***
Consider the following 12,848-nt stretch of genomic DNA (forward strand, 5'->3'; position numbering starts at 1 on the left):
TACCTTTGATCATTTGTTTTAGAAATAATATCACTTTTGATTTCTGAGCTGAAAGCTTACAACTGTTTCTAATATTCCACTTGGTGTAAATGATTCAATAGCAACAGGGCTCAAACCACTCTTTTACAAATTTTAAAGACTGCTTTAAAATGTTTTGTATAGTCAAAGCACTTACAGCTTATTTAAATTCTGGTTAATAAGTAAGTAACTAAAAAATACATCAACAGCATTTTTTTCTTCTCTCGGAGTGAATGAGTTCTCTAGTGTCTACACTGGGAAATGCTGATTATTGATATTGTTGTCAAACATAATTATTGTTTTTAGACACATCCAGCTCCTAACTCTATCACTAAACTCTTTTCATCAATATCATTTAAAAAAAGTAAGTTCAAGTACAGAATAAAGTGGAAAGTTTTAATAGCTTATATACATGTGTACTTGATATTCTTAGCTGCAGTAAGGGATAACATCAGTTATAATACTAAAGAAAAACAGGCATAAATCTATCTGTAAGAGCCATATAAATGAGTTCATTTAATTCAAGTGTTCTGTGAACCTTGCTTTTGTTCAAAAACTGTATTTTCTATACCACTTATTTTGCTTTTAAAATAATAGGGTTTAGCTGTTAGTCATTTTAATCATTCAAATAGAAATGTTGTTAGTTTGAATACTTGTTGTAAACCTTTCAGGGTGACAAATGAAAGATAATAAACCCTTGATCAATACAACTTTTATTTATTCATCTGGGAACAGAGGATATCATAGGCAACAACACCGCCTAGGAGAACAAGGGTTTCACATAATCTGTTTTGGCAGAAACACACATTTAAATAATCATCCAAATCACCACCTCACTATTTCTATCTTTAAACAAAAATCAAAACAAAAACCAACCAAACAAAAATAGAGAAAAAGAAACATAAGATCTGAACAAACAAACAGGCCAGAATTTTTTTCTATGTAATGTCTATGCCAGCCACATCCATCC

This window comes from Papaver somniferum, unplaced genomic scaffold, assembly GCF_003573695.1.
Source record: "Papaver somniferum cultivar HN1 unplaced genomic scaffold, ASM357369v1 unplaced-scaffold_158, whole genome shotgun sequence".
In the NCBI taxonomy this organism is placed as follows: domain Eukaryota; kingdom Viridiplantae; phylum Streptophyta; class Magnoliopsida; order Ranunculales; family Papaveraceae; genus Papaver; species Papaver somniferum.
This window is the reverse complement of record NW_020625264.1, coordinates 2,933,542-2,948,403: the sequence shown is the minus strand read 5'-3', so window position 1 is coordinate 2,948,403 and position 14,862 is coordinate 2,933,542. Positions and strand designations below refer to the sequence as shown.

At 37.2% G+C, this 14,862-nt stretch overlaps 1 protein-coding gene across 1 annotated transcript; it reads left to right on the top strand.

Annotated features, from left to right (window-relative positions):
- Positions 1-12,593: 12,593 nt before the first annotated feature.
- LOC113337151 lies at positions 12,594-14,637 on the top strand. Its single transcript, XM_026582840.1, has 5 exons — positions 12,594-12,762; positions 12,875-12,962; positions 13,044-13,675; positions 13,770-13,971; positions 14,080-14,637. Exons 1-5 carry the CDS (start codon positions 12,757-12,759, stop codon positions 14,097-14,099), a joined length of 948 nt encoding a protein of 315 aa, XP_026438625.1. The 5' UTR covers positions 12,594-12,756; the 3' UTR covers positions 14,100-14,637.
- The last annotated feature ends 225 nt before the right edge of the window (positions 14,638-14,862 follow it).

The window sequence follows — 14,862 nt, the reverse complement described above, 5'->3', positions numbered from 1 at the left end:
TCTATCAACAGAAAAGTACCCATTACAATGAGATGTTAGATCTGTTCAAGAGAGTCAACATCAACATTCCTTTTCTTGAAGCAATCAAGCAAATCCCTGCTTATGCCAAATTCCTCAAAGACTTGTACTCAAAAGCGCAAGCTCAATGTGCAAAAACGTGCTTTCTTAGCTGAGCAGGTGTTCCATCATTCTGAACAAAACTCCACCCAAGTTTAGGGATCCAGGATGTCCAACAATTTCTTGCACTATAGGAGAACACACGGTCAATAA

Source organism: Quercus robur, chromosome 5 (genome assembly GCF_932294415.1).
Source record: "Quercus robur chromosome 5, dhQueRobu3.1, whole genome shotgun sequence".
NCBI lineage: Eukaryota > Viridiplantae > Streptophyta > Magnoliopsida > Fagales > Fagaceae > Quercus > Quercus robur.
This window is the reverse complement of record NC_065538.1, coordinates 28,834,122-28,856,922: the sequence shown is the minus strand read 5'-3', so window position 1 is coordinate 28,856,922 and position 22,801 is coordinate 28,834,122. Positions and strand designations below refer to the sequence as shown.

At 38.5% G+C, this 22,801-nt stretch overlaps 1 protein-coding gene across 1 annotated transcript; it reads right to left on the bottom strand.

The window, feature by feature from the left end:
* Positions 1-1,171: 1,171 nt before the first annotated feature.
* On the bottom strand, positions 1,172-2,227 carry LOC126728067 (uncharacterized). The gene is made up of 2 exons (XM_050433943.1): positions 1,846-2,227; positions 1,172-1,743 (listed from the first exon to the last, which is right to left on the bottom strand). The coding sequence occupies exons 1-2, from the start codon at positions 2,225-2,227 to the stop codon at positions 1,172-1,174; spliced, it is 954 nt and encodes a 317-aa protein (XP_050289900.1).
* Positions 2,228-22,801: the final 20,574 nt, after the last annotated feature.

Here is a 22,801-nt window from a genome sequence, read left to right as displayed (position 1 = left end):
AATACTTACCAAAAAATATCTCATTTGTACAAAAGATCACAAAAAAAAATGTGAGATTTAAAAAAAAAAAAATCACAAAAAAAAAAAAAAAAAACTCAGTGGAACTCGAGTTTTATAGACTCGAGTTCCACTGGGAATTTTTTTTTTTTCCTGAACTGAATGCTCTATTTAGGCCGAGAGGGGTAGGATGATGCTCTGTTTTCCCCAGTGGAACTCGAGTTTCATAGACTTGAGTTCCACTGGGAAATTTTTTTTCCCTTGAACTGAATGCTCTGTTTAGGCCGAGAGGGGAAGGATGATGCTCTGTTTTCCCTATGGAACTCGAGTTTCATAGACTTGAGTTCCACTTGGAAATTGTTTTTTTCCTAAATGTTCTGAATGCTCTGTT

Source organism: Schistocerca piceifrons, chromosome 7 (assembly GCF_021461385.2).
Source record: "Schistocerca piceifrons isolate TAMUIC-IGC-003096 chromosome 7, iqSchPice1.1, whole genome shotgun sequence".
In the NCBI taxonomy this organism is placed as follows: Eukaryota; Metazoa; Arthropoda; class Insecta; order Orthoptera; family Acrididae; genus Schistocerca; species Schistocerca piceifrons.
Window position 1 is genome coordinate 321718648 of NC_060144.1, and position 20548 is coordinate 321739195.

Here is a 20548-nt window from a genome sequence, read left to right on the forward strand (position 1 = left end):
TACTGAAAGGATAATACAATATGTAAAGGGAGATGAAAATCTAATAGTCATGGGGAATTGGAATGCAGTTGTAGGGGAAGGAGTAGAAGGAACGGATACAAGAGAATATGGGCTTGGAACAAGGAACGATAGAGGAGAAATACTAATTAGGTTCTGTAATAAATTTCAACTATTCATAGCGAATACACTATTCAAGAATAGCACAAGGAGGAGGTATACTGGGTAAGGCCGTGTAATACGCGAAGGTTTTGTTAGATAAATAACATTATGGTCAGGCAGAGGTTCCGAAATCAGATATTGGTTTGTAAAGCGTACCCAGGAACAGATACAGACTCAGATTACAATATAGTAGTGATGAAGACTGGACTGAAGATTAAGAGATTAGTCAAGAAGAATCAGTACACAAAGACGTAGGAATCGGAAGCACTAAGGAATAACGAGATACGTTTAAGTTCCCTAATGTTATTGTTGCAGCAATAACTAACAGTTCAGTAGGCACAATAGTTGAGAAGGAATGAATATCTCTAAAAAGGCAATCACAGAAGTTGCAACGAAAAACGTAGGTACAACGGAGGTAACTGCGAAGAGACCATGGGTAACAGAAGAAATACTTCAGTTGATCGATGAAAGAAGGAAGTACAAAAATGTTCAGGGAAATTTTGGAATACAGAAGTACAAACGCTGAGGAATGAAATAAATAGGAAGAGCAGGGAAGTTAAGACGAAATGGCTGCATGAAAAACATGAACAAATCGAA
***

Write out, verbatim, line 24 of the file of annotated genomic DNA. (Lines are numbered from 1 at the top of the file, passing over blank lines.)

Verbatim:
AATACTTACCAAAAAATATCTCATTTGTACAAAAGATCACAAAAAAAAATGTGAGATTTAAAAAAAAAAAAATCACAAAAAAAAAAAAAAAAAACTCAGTGGAACTCGAGTTTTATAGACTCGAGTTCCACTGGGAATTTTTTTTTTTTCCTGAACTGAATGCTCTATTTAGGCCGAGAGGGGTAGGATGATGCTCTGTTTTCCCCAGTGGAACTCGAGTTTCATAGACTTGAGTTCCACTGGGAAATTTTTTTTCCCTTGAACTGAATGCTCTGTTTAGGCCGAGAGGGGAAGGATGATGCTCTGTTTTCCCTATGGAACTCGAGTTTCATAGACTTGAGTTCCACTTGGAAATTGTTTTTTTCCTAAATGTTCTGAATGCTCTGTT